Although I will be graduating from Dominican with my degree in journalism this spring, I hope that my efforts will have made some sort of impact on the future of DU's journalism program. I am confident and very satisfied with the skills I've learned here thus far and hope that future DominiNET bloggers and Star staff writers will have more opportunities to explore their passions for news delivery.
Wednesday, November 12, 2008
This is a great event for something like OLA to have. It costs nothing, spreads diversity, and helps students learn something for the next time they are at a family wedding. The Social Hall was a great location because people were heading back from dinner so there was a good amount of interest. Awesome job, OLA!
I feel that if Student Involvement is going to make a fuss about students attending, then the sessions should at least teach club officers and members something useful. ie. How to update myDU pages!
I'm serious. I was skimming through the different clubs' myDU pages today and, sadly, MOST of them haven't been updated in the last year at all. There is even a page for Dominican's cheerleading team (FYI Dominican doesn't even have a cheerleading team anymore...and hasn't since last year). MyDU is a tool that I think club officers could use to their advantage, but obviously don't.
All in all, like I said above, it's a bit ridiculous to force students to attend these meetings during such a busy time of year. But, if it must happen, Student Involvement should at least focus on teaching club officers something that could actually be of use to the students for their clubs. And by the looks of it, the myDU pages should probably be a top priority.
This is the case with the wonderful Dominican Star. Myself and my Co-Editor Tom, see no point in these sessions. Honestly, we have not gone to any of them, which is our own fault. I just do not understand why the sessions are so frequent. I think I have done my fair share of leadership building exercises throughout my education. Eventually it gets over done.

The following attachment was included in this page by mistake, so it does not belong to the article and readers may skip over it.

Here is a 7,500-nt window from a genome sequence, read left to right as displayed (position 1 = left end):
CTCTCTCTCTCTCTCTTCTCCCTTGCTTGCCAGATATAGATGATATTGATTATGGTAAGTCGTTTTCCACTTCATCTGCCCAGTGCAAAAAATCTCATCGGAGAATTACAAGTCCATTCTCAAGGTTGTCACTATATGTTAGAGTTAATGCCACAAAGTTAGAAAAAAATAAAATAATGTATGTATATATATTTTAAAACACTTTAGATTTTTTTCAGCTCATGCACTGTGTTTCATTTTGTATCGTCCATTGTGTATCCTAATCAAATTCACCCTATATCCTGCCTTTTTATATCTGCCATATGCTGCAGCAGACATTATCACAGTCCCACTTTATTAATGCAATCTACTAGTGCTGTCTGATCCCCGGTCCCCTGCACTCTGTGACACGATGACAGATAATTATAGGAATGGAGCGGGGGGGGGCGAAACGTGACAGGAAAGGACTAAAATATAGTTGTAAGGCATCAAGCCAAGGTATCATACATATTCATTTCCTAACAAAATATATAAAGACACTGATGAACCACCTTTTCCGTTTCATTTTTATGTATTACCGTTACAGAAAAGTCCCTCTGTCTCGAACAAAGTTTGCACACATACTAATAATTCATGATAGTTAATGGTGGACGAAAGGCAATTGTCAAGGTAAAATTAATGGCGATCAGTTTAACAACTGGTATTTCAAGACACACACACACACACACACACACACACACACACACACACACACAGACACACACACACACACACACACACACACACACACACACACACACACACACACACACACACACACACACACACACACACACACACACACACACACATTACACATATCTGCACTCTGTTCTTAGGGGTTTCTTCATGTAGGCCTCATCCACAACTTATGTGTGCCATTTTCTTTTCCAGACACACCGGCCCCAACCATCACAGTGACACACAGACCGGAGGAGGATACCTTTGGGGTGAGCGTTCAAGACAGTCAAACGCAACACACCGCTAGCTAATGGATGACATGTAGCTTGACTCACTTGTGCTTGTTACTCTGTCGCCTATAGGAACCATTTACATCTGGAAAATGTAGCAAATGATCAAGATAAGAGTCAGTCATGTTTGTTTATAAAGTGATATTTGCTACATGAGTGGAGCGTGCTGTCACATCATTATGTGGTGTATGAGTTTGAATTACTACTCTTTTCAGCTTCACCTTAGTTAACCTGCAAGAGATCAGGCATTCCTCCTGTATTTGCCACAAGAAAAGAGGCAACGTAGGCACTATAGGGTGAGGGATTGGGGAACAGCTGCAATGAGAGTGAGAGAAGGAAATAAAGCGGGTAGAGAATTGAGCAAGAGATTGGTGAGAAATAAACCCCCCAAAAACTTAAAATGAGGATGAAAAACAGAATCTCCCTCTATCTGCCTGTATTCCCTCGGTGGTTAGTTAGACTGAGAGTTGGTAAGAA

I would be more inclined to attend these sessions if there was only one at the beginning of each semester. The late notice on the sessions is also not appreciated. I received an email Monday reminding me that officer training was Tuesday and Wednesday. I never received an original notice that we had training at all, so this was no reminder to me.
To anyone that has attended Officer Training, really what is the point?
A gallon of milk...shouldn't that be recycled?
An unopened Outtakes Chicken Caesar Salad is in the regular waste bin as well. Considering it is a plastic container, this should be in the plastic recyclable bin. But I think it is worse that it's been thrown out without even being touched/eaten. I admit I have thrown away unopened food items once in a while. But I'm always reminded of my sister's speech about how you should clean your plate because of all those people starving in the world. The food you leave on the plate and then throw away equals less food for those who deal with hunger everyday.
On a light note, not the best advertisement for the Chicken Caesar Salad (which is most likely from the Cyber Cafe): "So good, you could throw it right away!"
Finally, Show Your ID at the Coughlin Commons Desk. You just may get free candy.
I don't know if I just chose a lucky time of day or if this is something that will continue on for the rest of the school year. Judging by the Hershey's candy bar with its Halloween theme...it could just be leftover Halloween candy that they'd like to get rid of. If this didn't just happen to me, then I hope that others who got some free candy feel more incentive to show their ID in the future. As for me, I think it was a one-time thing, but if I get more candy for showing my ID in the future, then I'm all for it.
Tuesday, November 11, 2008
I love the city, but I hate its relentless parking tickets. Being a commuter student who lives in Chicago, sometimes it's pretty tricky finding legit parking without having to wake up at 7 to move your car before rush hour. Sometimes it's worse when driving home from night classes because by the time I get home, most of my neighbors have settled in for the night and taken every available spot that doesn't require an early rise. For a while this year I was convinced that my car was giving off invisible meter-maid signals drawing them to my Jetta.
My friends are in a band Treaty of Paris, and several of those members live in the suburbs but work in the city. They laments the pain as well in their song Tired All the Time: "The city's out of parking spaces, but never out of orange citations, paper slips and brand new yellow boots."